SCA California-Southwest

SCA California-Southwest

Arizona | California |Colorado | Hawaii | Nevada | New Mexico | Utah

The Bureau of Land Management credits SCA teams in Southern California with “rewriting the book” on desert restoration.  The Los Angeles Times reports that thanks to our Station Fire recovery project, Angeles National Forest “is starting to look like its old self again.”  And along the Pacific Crest Trail, our expert crews are among the few who still perform strenuous heavy rock work – by hand. 

The ecological needs of California and the Southwest are distinctive – and so are SCA solutions.  We make vital improvements every day to iconic area parks like Yosemite, Arches and Canyon de Chelly.  We prepare young military veterans for careers in wildland firefighting in Arizona’s national forests, and SCA’s Bay Area Community Conservation Programs provide jobs, training and opportunities for hundreds of local, under-served youth. 

This is how SCA builds “the next generation of conservation leaders” in the California-Southwest region.

Youth served:

  • 874 (2013)

Key initiatives:

  • East Bay Regional Parks/San Mateo County Parks community conservation crews
  • Veterans Fire Corps
  • Desert Restoration Corps

Primary partners:

  • Yosemite National Park
  • Klamath National Forest
  • California Desert Conservation Area (BLM)
  • Eldorado National Forest
  • City of Oakland
  • Bureau of Land Management-Nevada
  • Grand Canyon National Park
  • Haleakala National Park
  • Rocky Mountain National Park

Leading supporters:

  • S.D. Bechtel, Jr. Foundation - Bay Area Community Program, CA Program Continuum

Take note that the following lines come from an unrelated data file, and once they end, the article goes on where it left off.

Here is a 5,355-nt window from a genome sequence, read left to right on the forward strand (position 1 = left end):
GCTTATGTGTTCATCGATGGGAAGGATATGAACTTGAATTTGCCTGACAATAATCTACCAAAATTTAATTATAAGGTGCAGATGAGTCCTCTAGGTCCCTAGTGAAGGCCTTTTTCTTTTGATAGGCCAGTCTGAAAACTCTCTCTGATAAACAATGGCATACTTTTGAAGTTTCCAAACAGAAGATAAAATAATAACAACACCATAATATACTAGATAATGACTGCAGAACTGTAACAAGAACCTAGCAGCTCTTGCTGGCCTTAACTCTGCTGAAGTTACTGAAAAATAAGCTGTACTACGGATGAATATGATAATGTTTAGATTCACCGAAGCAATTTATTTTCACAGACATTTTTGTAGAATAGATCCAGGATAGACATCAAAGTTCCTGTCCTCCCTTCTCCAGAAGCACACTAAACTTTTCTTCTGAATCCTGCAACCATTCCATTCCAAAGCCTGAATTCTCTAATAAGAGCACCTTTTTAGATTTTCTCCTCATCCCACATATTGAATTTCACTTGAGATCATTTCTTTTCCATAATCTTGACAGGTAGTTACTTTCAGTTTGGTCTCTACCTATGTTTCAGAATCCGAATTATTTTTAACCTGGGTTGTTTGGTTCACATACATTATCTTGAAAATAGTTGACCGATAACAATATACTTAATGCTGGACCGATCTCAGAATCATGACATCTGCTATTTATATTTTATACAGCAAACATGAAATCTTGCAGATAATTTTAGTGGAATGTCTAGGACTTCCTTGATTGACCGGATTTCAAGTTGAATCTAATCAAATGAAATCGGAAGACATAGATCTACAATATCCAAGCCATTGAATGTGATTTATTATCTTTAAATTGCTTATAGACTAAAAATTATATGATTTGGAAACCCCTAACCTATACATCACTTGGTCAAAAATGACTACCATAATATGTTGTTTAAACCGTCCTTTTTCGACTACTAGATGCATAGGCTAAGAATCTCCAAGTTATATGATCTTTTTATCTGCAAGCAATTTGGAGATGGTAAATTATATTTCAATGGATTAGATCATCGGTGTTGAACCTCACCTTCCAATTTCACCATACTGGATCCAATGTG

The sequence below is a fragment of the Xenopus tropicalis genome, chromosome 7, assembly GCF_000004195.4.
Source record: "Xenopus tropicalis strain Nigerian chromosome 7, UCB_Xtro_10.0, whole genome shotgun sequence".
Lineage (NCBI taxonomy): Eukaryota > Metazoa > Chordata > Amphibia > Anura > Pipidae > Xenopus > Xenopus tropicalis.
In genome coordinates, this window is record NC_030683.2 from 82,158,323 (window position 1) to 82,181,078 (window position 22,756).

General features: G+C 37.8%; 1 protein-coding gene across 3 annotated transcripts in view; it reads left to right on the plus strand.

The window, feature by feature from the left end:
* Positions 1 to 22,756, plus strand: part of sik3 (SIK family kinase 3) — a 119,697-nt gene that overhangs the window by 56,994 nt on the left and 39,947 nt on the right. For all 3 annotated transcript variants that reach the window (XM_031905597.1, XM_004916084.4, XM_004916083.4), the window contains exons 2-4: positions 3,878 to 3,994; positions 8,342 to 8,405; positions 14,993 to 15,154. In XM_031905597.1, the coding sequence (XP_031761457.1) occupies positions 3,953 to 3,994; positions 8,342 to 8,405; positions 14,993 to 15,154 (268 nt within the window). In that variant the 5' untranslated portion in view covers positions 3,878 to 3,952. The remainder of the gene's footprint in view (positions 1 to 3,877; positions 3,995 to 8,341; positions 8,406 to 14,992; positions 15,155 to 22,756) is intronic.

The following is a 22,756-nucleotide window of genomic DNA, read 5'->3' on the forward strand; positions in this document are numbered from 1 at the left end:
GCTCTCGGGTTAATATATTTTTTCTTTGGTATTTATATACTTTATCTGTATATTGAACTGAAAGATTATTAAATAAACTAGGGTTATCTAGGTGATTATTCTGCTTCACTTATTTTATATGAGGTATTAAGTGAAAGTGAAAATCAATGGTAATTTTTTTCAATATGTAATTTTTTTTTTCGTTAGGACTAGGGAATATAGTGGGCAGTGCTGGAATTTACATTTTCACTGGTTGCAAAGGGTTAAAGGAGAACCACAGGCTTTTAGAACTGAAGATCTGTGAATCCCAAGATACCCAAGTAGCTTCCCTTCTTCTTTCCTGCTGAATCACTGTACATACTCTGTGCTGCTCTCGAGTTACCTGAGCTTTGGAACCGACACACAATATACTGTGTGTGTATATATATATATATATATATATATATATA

• Pacific Foundation Services - Bay Area Community Program
  • California Off Highway Motorized Vehicle Dept./CA State Parks - Desert Restoration Program
  • Yosemite Conservancy - Yosemite National Park programming
  • Bureau of Land Management - California WildCorps

Regional sponsors:

  • Mammoth Mountain Ski Area
  • Delaware North
  • Patagonia 
  • CamelBak

News, Stories & Projects

By Kiki Serantes

ABOVE: A California Condor, one of the small, critically endangered population at Zion National Park. Photo: Madison Roberts

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These four artifacts, all currently on display at Yosemite National Park, each have a story to tell about the man who used them: John Muir.

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As we left the oven-like truck to trek toward one of Zion’s many ancient rock art panels, I wondered how much graffiti we’d have to clean up this time. Would there be more pecked smiley faces or barely legible initials sprawled across the centuries-old indigenous patterns? Would it be too much, would we be too late? Surveying the panel, my heart sank: Sure enough — despite having just cleaned graffiti from the very same spot last week — more vandals had left their mark.

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